“Tesla had a banner year in 2020 … but the company did not provide a 401(k) match to its employees.”
Source: InvestmentNews, Feb. 9
“Tesla announced in an SEC filing Monday that it has bought $1.5 billion worth of bitcoin.”
Source: CNBC, Feb. 8
Elon Musk has skills that deserve esteem. In Tesla Inc., he has guided a brand that has created numerous jobs and become synonymous with launching a company that has filled a void in space. He has done well, and he’s done so in the manner of an iconoclast, breaking norms and established precedents.
This quality has served him well to date. Agree with it or not, his unique style has worked for his shareholders and supporters.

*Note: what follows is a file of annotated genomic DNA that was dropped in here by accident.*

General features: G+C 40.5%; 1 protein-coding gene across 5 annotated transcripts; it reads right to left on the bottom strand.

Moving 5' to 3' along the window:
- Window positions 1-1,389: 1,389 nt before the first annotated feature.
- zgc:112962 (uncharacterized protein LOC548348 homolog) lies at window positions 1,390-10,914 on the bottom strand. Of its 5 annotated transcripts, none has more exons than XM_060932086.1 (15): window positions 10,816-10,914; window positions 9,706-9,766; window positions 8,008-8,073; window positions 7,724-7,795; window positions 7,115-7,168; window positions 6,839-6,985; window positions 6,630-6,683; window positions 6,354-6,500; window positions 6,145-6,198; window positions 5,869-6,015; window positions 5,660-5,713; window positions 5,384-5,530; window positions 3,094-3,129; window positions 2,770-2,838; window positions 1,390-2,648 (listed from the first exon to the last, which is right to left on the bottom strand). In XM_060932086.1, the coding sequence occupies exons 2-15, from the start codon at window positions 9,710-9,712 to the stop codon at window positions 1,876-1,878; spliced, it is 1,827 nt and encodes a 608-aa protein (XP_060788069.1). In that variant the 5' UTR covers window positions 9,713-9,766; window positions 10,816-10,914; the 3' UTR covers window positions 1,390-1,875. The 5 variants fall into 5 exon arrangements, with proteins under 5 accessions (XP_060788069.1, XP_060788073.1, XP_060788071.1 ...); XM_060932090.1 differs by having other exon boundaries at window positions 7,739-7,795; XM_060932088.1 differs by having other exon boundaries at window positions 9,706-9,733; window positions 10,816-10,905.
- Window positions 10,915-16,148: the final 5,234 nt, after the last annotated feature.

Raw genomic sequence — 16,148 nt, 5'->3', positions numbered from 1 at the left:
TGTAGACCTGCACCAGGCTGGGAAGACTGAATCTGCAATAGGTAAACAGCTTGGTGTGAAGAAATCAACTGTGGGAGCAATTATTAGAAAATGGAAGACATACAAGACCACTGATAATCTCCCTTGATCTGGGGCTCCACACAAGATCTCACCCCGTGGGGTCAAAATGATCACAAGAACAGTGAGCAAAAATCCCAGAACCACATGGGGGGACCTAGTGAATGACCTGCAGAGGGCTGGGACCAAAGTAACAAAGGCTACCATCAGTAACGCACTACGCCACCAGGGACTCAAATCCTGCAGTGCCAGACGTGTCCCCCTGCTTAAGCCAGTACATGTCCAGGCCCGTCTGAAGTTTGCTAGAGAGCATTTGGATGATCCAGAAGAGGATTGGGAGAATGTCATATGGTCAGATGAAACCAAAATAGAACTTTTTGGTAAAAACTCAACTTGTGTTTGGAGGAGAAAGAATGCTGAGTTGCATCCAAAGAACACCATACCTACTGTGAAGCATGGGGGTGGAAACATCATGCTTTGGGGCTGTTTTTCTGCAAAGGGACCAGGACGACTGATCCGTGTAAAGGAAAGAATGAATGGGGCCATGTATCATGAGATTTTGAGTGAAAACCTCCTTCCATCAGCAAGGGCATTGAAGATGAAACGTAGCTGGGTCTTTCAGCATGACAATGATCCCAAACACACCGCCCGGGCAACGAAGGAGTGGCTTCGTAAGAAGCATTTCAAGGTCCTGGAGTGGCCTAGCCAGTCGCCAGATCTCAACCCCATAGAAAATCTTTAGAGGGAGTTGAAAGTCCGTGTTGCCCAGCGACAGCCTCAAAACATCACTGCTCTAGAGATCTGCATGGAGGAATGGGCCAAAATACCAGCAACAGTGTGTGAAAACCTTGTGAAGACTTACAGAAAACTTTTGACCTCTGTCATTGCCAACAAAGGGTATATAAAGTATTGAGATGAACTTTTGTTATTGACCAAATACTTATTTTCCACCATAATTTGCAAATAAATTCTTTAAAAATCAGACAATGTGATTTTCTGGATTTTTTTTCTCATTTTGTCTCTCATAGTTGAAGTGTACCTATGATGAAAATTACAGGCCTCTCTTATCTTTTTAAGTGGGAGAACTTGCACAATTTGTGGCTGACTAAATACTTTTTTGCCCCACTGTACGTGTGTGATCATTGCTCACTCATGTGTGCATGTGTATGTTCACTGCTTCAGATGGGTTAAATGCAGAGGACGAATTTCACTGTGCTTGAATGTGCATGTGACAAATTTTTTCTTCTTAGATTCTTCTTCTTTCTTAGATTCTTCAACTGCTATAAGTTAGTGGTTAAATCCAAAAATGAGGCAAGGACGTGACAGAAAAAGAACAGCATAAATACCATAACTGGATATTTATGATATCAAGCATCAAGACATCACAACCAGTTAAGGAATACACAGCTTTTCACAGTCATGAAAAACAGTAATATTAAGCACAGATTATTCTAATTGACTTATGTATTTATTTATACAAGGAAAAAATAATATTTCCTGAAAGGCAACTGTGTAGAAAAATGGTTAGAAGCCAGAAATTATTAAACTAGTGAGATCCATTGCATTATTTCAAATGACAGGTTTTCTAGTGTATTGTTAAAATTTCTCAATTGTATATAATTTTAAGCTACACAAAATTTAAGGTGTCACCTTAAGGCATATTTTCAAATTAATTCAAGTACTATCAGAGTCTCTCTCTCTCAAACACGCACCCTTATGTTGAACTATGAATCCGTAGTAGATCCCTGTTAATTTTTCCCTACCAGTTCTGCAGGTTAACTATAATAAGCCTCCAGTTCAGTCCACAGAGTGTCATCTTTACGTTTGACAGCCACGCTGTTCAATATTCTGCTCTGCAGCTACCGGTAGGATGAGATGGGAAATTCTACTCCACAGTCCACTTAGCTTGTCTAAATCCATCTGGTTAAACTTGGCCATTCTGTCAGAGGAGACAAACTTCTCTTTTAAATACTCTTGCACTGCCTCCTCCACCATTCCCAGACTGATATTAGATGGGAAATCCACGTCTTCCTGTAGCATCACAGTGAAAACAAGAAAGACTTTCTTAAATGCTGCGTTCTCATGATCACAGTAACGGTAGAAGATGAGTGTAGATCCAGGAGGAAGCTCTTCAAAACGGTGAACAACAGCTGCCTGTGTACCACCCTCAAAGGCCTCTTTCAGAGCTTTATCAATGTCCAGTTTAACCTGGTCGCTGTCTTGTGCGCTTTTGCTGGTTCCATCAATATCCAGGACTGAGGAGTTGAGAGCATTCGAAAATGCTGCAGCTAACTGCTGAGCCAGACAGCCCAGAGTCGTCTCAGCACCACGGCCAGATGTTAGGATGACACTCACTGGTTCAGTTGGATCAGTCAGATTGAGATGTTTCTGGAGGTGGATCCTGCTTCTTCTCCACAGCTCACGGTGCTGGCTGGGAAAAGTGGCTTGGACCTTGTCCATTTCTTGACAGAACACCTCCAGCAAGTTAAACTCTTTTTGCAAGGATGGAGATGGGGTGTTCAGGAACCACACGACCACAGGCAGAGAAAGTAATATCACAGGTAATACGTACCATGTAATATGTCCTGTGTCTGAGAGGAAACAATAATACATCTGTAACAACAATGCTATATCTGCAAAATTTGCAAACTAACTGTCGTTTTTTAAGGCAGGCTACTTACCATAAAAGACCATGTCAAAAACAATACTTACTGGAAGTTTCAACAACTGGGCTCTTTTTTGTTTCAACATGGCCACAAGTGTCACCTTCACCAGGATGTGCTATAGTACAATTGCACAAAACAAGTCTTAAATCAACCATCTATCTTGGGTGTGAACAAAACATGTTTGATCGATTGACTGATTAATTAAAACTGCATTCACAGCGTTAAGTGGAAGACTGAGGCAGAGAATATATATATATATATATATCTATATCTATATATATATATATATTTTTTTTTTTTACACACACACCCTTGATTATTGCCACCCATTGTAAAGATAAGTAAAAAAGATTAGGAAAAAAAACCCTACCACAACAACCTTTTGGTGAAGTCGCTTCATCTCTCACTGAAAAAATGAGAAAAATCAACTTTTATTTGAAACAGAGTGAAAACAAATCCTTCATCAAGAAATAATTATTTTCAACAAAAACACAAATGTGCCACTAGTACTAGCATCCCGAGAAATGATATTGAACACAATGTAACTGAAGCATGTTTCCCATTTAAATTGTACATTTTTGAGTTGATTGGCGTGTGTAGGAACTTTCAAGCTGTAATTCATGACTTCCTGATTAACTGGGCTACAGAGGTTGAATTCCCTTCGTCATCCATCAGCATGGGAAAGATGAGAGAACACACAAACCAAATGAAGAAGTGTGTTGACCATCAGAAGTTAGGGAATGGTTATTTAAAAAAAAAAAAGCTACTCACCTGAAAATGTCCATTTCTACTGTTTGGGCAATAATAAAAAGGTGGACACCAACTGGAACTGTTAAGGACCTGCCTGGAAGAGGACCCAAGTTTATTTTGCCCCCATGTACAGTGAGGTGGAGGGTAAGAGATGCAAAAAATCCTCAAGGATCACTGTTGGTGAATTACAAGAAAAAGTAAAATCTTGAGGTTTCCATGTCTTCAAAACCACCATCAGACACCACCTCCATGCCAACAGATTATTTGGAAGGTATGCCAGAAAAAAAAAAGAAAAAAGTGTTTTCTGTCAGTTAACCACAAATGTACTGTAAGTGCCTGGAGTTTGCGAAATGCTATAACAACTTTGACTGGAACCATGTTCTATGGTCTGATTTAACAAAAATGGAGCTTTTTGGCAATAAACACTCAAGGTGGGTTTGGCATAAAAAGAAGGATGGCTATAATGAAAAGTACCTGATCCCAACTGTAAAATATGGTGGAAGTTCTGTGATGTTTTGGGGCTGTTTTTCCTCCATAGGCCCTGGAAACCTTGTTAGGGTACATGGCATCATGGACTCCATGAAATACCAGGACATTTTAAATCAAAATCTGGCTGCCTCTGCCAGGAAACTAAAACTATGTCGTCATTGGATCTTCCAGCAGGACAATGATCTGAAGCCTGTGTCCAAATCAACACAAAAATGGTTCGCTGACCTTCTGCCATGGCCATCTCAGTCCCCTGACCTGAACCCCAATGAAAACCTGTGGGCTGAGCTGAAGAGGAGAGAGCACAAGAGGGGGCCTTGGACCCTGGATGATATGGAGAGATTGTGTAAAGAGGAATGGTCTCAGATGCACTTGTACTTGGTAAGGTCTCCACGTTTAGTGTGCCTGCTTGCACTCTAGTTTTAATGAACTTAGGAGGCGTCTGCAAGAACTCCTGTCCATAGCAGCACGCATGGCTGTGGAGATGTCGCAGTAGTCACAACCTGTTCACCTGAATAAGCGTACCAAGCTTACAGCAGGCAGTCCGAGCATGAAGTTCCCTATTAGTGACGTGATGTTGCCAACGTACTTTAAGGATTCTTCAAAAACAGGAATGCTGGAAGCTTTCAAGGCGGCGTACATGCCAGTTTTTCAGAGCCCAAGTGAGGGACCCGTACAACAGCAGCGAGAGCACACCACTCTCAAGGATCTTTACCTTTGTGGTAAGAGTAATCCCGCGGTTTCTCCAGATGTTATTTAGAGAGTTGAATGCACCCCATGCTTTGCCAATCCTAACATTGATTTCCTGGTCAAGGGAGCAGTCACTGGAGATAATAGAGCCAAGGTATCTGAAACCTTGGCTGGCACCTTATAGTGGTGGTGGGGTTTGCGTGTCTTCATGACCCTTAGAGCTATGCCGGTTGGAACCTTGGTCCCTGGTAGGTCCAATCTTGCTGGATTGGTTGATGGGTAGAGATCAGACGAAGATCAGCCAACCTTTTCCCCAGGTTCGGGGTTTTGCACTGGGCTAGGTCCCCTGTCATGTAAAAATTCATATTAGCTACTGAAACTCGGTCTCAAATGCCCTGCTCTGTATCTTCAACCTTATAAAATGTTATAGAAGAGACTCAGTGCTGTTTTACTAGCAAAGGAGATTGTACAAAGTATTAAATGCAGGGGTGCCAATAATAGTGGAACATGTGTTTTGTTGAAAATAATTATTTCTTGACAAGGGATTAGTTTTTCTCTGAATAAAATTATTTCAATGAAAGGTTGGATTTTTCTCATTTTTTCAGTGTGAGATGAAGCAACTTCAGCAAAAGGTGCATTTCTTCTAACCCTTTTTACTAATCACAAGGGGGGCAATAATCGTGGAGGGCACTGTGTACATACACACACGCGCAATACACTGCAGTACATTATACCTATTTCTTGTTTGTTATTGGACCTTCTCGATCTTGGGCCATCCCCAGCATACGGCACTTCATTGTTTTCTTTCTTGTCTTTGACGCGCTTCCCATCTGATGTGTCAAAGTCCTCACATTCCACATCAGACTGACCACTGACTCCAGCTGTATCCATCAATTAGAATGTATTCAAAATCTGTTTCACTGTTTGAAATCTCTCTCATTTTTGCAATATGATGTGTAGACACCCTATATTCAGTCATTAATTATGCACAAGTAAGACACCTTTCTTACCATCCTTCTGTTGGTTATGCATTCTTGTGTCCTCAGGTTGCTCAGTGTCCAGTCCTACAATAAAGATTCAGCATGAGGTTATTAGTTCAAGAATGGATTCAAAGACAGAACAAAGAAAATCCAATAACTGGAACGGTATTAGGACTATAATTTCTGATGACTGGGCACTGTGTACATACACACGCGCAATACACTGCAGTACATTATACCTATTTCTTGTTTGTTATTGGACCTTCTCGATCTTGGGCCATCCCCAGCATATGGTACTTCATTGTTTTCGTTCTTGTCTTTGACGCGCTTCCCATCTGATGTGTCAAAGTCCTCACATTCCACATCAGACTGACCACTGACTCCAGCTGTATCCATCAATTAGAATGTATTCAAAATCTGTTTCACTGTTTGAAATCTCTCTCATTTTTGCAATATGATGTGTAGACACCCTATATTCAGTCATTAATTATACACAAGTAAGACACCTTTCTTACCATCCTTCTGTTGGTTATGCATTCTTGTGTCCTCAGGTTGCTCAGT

However, the decisions represented in the two quotes above indicate he’s picked the wrong idol to smash.
It’s widely accepted, because it’s true, that retirement planning lags significantly for most American workers. And it’s just as widely accepted, because it’s also true, that companies that commit to their employees engender long-term success. When a company has had the level of success Tesla has achieved, and it has the chance to commit $1.5 billion to an investment, the choice between an investment in bitcoin and in the staff ought to be easy.
Alas, in this case, whether through hubris or a simple lack of care, Musk and Tesla chose the wrong history to buck.
As our second lead editor, Cindy Hamilton covers health, fitness and other wellness topics. She is also instrumental in making sure the content on the site is clear and accurate for our readers. Cindy received a BA and an MA from NYU.